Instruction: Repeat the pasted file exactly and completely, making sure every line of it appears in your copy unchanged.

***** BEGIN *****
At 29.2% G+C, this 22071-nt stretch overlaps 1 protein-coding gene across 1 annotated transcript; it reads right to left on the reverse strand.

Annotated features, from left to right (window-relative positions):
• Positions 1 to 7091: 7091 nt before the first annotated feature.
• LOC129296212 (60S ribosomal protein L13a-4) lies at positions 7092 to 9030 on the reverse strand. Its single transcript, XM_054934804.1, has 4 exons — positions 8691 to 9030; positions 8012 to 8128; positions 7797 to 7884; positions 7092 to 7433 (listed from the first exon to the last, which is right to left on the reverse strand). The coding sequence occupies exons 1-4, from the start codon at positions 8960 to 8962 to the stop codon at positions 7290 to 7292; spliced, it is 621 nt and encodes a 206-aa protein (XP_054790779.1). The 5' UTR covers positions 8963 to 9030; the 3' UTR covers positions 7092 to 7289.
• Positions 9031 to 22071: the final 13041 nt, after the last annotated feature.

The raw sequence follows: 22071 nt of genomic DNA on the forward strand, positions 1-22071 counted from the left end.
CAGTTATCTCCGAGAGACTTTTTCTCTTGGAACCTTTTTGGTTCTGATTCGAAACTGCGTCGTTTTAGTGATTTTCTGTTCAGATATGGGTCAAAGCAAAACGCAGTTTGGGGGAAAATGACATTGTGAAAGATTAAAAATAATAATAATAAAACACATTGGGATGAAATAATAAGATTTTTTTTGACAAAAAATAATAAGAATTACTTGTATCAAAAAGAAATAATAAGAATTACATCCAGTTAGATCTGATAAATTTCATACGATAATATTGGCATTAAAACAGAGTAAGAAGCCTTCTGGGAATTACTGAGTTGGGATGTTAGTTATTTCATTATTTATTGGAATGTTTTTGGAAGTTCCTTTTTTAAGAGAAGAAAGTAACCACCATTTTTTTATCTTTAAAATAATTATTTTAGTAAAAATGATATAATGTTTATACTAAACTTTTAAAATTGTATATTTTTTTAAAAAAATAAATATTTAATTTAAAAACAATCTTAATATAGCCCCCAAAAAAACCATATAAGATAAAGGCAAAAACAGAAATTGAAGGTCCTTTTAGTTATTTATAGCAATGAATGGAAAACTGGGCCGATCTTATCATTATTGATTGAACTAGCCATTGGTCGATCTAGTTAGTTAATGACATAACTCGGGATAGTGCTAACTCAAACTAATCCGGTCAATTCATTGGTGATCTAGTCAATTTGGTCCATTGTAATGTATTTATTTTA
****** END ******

At 29.2% G+C, this 22071-nt stretch overlaps 1 protein-coding gene across 1 annotated transcript; it reads right to left on the reverse strand.

Annotated features, from left to right (window-relative positions):
• Positions 1 to 7091: 7091 nt before the first annotated feature.
• LOC129296212 (60S ribosomal protein L13a-4) lies at positions 7092 to 9030 on the reverse strand. Its single transcript, XM_054934804.1, has 4 exons — positions 8691 to 9030; positions 8012 to 8128; positions 7797 to 7884; positions 7092 to 7433 (listed from the first exon to the last, which is right to left on the reverse strand). The coding sequence occupies exons 1-4, from the start codon at positions 8960 to 8962 to the stop codon at positions 7290 to 7292; spliced, it is 621 nt and encodes a 206-aa protein (XP_054790779.1). The 5' UTR covers positions 8963 to 9030; the 3' UTR covers positions 7092 to 7289.
• Positions 9031 to 22071: the final 13041 nt, after the last annotated feature.

The raw sequence follows: 22071 nt of genomic DNA on the forward strand, positions 1-22071 counted from the left end.
CAGTTATCTCCGAGAGACTTTTTCTCTTGGAACCTTTTTGGTTCTGATTCGAAACTGCGTCGTTTTAGTGATTTTCTGTTCAGATATGGGTCAAAGCAAAACGCAGTTTGGGGGAAAATGACATTGTGAAAGATTAAAAATAATAATAATAAAACACATTGGGATGAAATAATAAGATTTTTTTTGACAAAAAATAATAAGAATTACTTGTATCAAAAAGAAATAATAAGAATTACATCCAGTTAGATCTGATAAATTTCATACGATAATATTGGCATTAAAACAGAGTAAGAAGCCTTCTGGGAATTACTGAGTTGGGATGTTAGTTATTTCATTATTTATTGGAATGTTTTTGGAAGTTCCTTTTTTAAGAGAAGAAAGTAACCACCATTTTTTTATCTTTAAAATAATTATTTTAGTAAAAATGATATAATGTTTATACTAAACTTTTAAAATTGTATATTTTTTTAAAAAAATAAATATTTAATTTAAAAACAATCTTAATATAGCCCCCAAAAAAACCATATAAGATAAAGGCAAAAACAGAAATTGAAGGTCCTTTTAGTTATTTATAGCAATGAATGGAAAACTGGGCCGATCTTATCATTATTGATTGAACTAGCCATTGGTCGATCTAGTTAGTTAATGACATAACTCGGGATAGTGCTAACTCAAACTAATCCGGTCAATTCATTGGTGATCTAGTCAATTTGGTCCATTGTAATGTATTTATTTTA